You see, one of the things that gave me pause about writing was that I didn’t know what I wanted to write.  I liked everything!  I didn’t know if I was a poet or a novelist.  I didn’t know if I wanted to write or edit.  All I really knew is that I loved stories.  But then I saw that word: creator.  Something about it just clicked in me.  I knew that was what I wanted to do: I wanted to create.

I didn’t hop on a plane and fly to Hollywood, however.  I just let my eyes shine as I thought about that word and continued with my daily life because, since I already thought writing was an impossible of enough career, writing for Hollywood was…….

So I went back to my regular life, and again, in my spare time, dreamt up my big stories.  I bought notebooks and wrote them down.  And then I went back to things as usual.

Due to the sinking Spanish economy and the difficulty getting Visas renewed, I found myself back in the U.S. and decided I wanted to go to grad school (again, probably because I wanted to avoid getting that dreaded “real” job.)

I got my Masters in English (though I took more creative writing classes than regular English ones), and then I graduated and it was time for me to get a real job.  I frantically applied for every job I could because I could no longer avoid entering the workforce unless I wanted to get a PhD (and if there’s one thing I learned in grad school it’s that I didn’t want more of it).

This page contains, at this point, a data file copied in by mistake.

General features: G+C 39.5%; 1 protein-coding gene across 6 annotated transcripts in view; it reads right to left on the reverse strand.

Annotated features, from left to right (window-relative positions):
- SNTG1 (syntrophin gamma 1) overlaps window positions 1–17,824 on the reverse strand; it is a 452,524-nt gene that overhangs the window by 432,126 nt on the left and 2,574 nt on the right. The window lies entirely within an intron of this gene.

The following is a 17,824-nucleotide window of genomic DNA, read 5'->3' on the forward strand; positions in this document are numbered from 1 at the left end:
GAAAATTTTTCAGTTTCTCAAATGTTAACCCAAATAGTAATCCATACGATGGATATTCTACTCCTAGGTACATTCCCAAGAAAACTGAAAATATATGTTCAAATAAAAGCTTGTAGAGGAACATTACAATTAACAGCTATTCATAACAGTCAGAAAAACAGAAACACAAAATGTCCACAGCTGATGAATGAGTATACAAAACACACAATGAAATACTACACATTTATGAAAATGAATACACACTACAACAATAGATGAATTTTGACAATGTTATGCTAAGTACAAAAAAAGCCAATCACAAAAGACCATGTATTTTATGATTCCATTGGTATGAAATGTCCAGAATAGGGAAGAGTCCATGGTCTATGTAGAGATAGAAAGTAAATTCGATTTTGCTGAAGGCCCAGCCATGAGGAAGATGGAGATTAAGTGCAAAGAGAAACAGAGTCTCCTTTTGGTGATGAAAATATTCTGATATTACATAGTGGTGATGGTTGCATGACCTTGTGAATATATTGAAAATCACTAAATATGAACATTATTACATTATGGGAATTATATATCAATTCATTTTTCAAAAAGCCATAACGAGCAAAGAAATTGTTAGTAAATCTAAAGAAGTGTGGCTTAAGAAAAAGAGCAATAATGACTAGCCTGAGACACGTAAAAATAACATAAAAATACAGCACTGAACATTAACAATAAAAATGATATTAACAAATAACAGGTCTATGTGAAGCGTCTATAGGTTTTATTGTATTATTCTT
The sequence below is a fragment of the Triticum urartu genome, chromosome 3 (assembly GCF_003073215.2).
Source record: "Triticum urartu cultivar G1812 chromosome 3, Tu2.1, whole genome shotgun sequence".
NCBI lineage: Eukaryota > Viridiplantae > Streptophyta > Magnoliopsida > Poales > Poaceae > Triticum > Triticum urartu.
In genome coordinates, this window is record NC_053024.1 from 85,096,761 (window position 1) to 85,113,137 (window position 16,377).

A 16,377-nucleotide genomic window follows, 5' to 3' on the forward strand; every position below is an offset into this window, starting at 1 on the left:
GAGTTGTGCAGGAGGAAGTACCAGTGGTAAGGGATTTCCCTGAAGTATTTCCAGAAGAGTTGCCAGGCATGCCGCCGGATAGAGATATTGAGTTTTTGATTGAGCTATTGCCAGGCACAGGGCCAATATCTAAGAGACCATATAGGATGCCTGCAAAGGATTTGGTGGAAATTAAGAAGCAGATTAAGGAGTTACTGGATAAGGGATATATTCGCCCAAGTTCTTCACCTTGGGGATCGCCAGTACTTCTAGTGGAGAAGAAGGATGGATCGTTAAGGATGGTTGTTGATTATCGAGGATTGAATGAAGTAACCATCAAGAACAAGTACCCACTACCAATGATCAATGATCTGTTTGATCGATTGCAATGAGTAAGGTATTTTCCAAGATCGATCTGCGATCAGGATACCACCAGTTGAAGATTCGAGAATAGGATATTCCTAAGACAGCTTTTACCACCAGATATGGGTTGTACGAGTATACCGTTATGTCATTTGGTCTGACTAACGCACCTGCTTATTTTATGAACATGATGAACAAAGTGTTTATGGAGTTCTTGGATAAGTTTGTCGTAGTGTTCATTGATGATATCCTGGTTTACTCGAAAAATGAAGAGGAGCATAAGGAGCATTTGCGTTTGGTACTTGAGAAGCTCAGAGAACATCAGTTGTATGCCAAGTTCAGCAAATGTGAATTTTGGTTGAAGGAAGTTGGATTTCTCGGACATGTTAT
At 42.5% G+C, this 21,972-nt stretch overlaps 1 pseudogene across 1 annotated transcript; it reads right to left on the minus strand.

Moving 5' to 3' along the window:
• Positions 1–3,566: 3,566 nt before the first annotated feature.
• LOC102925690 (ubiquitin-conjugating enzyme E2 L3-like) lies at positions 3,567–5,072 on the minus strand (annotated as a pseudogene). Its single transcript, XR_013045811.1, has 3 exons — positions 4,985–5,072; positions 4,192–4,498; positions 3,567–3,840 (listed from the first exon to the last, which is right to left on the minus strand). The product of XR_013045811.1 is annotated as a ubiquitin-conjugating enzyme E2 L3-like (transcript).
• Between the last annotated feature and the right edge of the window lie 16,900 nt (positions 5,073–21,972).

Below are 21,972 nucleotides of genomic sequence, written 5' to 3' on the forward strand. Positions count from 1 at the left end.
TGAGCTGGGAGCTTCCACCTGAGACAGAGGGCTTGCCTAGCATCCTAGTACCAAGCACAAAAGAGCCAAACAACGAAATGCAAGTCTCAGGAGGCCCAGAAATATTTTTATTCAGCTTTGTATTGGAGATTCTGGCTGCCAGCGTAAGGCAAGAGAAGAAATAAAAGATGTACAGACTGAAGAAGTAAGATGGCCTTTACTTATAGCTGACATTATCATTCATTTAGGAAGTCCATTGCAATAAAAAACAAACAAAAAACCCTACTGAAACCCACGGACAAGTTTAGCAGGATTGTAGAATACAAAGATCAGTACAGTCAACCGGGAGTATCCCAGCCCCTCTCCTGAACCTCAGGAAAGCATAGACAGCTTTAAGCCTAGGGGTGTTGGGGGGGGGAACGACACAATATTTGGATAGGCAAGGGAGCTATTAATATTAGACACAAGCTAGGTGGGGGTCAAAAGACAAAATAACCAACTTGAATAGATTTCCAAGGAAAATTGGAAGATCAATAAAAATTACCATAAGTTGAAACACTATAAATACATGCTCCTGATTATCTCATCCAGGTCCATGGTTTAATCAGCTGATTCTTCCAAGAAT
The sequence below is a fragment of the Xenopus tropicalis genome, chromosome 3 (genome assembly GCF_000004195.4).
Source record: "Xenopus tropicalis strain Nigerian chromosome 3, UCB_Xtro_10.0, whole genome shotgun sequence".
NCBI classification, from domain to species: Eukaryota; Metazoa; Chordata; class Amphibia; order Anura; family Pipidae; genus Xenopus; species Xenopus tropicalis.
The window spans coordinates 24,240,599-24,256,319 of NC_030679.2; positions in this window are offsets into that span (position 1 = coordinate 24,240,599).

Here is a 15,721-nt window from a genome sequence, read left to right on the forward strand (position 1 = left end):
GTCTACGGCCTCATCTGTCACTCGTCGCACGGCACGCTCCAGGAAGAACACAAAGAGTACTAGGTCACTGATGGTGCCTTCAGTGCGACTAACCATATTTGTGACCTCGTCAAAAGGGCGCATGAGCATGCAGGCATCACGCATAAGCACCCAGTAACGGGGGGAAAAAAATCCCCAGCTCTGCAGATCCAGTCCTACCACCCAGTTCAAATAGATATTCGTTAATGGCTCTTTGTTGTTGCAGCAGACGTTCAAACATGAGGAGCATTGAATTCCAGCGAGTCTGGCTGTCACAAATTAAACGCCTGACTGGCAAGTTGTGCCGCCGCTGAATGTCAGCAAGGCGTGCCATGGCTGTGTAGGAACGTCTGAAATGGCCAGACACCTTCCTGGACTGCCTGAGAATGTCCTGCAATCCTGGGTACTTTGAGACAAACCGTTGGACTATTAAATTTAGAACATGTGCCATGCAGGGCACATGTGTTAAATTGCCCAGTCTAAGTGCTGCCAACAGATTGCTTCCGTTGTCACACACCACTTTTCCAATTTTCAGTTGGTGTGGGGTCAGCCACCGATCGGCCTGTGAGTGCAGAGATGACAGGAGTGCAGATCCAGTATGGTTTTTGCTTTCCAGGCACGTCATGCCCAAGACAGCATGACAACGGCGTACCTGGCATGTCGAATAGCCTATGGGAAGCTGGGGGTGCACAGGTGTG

So I got a job.  A fine job.  A very good enough job, for sure.  I’m good at it, and, while it doesn’t pay as much as I like, I did get a degree in English, so this is what I expected.  I have a nice desk.  It’s in a nice office.  I’ve got benefits and a 401 K (and I’m not even sure what that is!)  I’ve basically got the American Dream.  Go me!

But there’s one problem.  It isn’t my dream.  I don’t like it.  I don’t want it.  And now that I look back, I realize I never did.

So here’s the second way I tell this story, the part where I somehow never really realized that I wanted to be a writer despite all that stuff I just told you about the parakeets and the literary magazines and Joss Whedon.  This is the part where, at 8 am, I roll into my office hating life because it’s February and it’s cold and it’s still dark outside because someone in society has apparently deemed it an appropriate hour to start the day.  This is the part where I can no longer ignore that I’m not doing what I want to with my life.  I don’t even like my life.  And as I flicker on my computer and clutch my cup of hot tea, I promise to myself that this cannot be it.  This is the part where I promise myself that things have got to change.

So here I am, still trying.  I won’t pretend like I’ve got it all figured out, but if my story resonates with you in some way, maybe we can help each other figure it all out.

All My Best,

Carrie